Unlike Captain Howey the rear bonnet has slanted roof and pointed front. This posed a problem of how to construct the joints but still allow for routering of the edge. The solution was to use these key slots to pin the joint. Again this allowed for screw less join. At 80 a sheet birch plywood isn't cheap but it is certainly nice to work with and provides a very high finish.

iDrive update

The 140 amp 24v controller we use in our engines is still going strong and now it has a few more tricks up its sleeve

The use of the iDrive in the large locos has led us to explore additional features on the controller. To start with we are now able to put relay control direct from the wiring loom. This removes the need for separate battery connections. We have also programmed the top socket so it will provide 24v when reverse is applied. This can then be used to switching lights over when reversing.

Although the board is the same it is the way we program it that has changed. Pre 2013 controllers will not have these features unless we re program them. Happy to re program any controllers but you will need to bring them back or arrange to meet up at a show.

Pinewood Railway - RoR Owners Day

Bit of a gamble to hold a day so late in the year but for once in the year the weather was kind to us. Many thanks to Colin Gross who did all the dirty work. Thanks again for Colin who has been mugged in to repeating the event on May 25th 2013 but this time with Station Road Steam owners.

Ron Manning driving the 12v Jasper - Thanks to David who did the signals for the day.

Ready for this - Clark and Jasper behind Clark's Jasper locomotive which is called Clark.

The boys unloading Captain Howey which Ron kindly brought over from Chingford.

Clark and Jasper waiting to go out on the mainline.

Graham with his early Trojan followed by Keith with his Y6 tram engine

Captain Howey with Keith and Philys

Colin's Hercules complete with sound system. This loco causes me a lot of grief because of the amount of requests I get to have a Hercules like this. We are working on it.

As well as a Hercules and Jasper I took a trailer with the ride in tram. Ran well but definitely needs a dash board and drivers control. Something just wrong with a hand controller.
We were all made to feel very welcome at the club. We all just turned up and played trains. A great railway and a great club. Do hope you can join us in May. Should be great especially with Staffords in steam.

7 1/4" Gauge AGM - Mizens Farm

This years AGM was held at Mizens Farm. Our second visit as we had attended the 7 1/4" gauge Juniors Day. On both events the club were most welcoming and it was a joy to attend.

My family joined me on Saturday and we had the tram out on the track. Pictured here with Clark driving.

Once again too busy talking or playing so I only took a few pictures. Beautiful steamer with matching coaches. Many envious people around this loco.

Left - Tinkerbell from East Herts Miniature Railway.

My only trips around the track behind a steam train was behind EHMR tinkerbell. They even took it up the new inner line with hair raising inclines and descents. Great fun. The club coaches from Mizens Farm are also interesting. Sit astride but with a curved roof and windows to give it a railway coach look.

Very stable and nice looking. The use of inside frame bogies allow for low running boards to run the full length of the coach. While the handles on the roof are totally practical, they do detract from the details of the sides.

I only did the Friday and Saturday and by all accounts the rain set in and spoilt the running on Sunday.

Up north this year? Not sure yet.

W5 - Belfast

Two years ago we supplied a complete train set to W5 in Belfast. W5 is a centre which is a very hands on interactive centre. To call it a museum would be wrong and to call it education based makes it sound dull, but it is a  kind of cross between the two, with the best of both and none of the boring bits. Christmas time and for the third time they were setting up their winter wonderland and Christmas Express Train.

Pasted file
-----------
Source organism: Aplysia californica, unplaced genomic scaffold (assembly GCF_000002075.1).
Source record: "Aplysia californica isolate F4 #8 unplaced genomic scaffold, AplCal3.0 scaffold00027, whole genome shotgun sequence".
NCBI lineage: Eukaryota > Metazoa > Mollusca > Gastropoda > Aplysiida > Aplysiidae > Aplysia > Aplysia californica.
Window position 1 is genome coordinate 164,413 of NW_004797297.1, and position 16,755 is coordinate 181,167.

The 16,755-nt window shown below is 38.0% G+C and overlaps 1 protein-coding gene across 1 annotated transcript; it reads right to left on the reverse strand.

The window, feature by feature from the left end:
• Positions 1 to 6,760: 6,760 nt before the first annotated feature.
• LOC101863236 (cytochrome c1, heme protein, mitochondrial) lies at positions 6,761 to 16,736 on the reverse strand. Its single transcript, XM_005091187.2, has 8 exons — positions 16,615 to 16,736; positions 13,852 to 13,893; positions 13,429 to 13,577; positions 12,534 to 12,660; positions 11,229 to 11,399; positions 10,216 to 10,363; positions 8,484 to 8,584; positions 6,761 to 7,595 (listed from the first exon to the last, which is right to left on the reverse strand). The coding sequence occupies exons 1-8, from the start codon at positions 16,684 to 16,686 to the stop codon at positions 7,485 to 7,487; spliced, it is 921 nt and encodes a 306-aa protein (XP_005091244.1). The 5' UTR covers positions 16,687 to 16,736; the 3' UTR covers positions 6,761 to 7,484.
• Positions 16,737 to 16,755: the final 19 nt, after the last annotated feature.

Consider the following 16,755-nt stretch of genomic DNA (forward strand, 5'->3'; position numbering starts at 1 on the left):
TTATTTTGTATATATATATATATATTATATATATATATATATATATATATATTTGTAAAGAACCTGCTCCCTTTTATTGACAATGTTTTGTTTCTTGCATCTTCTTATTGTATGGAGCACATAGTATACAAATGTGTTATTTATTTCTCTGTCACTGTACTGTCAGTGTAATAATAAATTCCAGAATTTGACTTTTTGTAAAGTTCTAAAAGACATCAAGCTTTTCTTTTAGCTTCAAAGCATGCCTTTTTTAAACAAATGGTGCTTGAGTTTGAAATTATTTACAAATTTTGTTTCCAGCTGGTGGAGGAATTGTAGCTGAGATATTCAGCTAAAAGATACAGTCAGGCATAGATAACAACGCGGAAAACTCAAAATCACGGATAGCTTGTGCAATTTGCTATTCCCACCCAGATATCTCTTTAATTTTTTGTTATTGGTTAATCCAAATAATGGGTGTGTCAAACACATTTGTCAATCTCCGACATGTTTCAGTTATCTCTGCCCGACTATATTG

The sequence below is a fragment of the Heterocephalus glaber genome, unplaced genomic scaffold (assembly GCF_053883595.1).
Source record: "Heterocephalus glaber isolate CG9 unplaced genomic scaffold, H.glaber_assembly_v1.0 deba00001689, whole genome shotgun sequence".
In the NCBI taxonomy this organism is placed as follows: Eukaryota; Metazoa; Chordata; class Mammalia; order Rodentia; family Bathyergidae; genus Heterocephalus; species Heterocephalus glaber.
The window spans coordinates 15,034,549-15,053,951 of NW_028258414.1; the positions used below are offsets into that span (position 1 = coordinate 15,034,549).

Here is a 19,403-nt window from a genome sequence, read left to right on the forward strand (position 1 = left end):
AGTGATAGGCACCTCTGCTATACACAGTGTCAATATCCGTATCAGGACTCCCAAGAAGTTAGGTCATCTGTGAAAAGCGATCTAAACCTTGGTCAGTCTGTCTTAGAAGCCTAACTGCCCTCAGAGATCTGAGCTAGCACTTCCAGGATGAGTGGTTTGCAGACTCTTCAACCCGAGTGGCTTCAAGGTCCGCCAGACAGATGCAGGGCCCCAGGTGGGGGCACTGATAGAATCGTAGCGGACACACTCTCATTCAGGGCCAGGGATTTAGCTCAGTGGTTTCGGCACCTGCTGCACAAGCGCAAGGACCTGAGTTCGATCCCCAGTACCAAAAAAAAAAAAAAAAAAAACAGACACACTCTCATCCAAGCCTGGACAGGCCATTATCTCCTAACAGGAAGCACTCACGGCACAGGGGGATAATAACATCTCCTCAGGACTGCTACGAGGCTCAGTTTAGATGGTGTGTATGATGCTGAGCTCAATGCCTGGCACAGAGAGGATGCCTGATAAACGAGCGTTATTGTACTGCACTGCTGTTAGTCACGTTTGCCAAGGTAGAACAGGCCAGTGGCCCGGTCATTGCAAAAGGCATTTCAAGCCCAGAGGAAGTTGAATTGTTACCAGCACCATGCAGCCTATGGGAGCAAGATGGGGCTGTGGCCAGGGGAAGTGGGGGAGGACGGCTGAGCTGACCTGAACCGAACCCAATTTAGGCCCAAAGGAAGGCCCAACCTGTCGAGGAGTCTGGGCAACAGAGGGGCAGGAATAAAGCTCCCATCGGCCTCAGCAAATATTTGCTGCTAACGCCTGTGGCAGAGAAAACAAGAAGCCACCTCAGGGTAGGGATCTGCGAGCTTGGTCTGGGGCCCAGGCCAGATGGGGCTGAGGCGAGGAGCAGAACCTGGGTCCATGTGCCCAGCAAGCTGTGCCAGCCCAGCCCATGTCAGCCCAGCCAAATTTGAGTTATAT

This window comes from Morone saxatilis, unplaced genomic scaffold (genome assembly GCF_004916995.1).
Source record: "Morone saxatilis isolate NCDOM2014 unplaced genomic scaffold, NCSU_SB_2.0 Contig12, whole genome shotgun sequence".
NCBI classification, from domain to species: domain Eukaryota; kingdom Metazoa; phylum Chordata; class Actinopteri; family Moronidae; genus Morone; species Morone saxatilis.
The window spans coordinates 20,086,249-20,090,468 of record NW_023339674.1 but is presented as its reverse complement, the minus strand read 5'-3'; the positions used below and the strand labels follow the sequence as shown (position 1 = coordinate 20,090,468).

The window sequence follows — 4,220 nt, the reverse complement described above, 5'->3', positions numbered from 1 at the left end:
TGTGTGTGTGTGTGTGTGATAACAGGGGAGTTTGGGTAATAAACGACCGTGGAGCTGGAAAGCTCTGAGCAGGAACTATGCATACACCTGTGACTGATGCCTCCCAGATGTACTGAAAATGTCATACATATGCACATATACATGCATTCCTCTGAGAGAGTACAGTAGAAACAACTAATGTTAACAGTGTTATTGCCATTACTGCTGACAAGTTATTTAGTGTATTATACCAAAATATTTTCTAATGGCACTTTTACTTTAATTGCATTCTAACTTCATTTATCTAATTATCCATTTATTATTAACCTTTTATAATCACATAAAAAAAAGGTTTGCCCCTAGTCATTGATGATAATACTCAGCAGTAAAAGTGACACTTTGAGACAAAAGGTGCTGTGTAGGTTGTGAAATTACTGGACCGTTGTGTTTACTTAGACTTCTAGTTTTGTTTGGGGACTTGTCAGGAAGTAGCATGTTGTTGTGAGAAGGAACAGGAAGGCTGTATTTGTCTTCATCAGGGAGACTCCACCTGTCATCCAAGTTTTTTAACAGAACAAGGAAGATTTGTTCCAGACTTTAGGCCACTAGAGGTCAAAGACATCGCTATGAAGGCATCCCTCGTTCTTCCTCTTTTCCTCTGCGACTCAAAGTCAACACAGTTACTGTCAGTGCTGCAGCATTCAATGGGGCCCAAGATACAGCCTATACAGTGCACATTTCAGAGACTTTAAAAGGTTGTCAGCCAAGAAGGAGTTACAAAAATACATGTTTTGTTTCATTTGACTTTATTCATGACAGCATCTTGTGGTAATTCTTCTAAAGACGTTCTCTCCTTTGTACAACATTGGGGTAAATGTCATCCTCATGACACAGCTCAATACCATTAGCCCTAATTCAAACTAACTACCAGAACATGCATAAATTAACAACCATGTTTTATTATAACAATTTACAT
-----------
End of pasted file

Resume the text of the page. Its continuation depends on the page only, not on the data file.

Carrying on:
I was asked if I would go over to replace worn out rail. The circuit is a very tight one for 7 1/4" gauge and it was always known that the aluminium rail was sacrificial. It was accelerated in the first couple of weeks by a couple of damaged wheels which had nicks in. Presumably in transit the offending coach had been rolled on concrete.

While the track could have done another season they would rather have not tempted fate.

Armed with two battery drills drivers and a rail bender I spent two days replacing rail. Anyone who doubts our bender obviously hasn't used one. Curving the rail was a doddle. Pinging out the chairs, un bolting the track connectors, cutting and drilling rail was the hard bit.

So the rail replacement program worked -  2012/13 season -

"Christmas was brilliant, train was great success again we had about 16,000 people ride the train over the eight weeks and only one derailment!!"

Walk to work. W5 entrance is just below the right orange panel.

In the evening I took a big walk. The new Titanic building was amazing. The blue lines represent the Olympic and Titanic hulls on the slip ways.

Having seen the building in the distance it wasn't until I was up close that I got the concept of the ship bows. Amazing building, just need to go when it is open.

Belfast Town Hall. Lovely building and what a shame a few weeks later it is witness to such horrible scenes. I was told when hitch hiking around Northern Ireland in 1992. If you have the answer for the troubles in Northern Ireland  you don't obviously understand the problem.

Shoeburyness Model Railway Show

Quick mention of the above show. We attended the show to run our portable train set up. Managed to collect 326 for St Francis Hospice. Big thanks to the organisors for making it so easy. Great show but looking for help next year.

Faith came to help on the Sunday, along with her class dinosaur who had to fill in a diary about his adventures.

Joy of 5" gauge coaches and track on the trailer.

Chingford Christmas Steam Up

And finally a few pictures of my Polly. I can't thank Ron Manning enough as he totally rebuilt it for me. He has also been guiding me on how to look after it properly this time.

We got it steaming around 11am and it ran through to nearly 4pm with out a break. Lovely axle pump so no injectors, just running and enjoying a steam engine. Only trouble is fighting the kids off. Even Faith had to have her go at the front. So I spent most of my day on the rear of one of my raised trucks - not the cushion.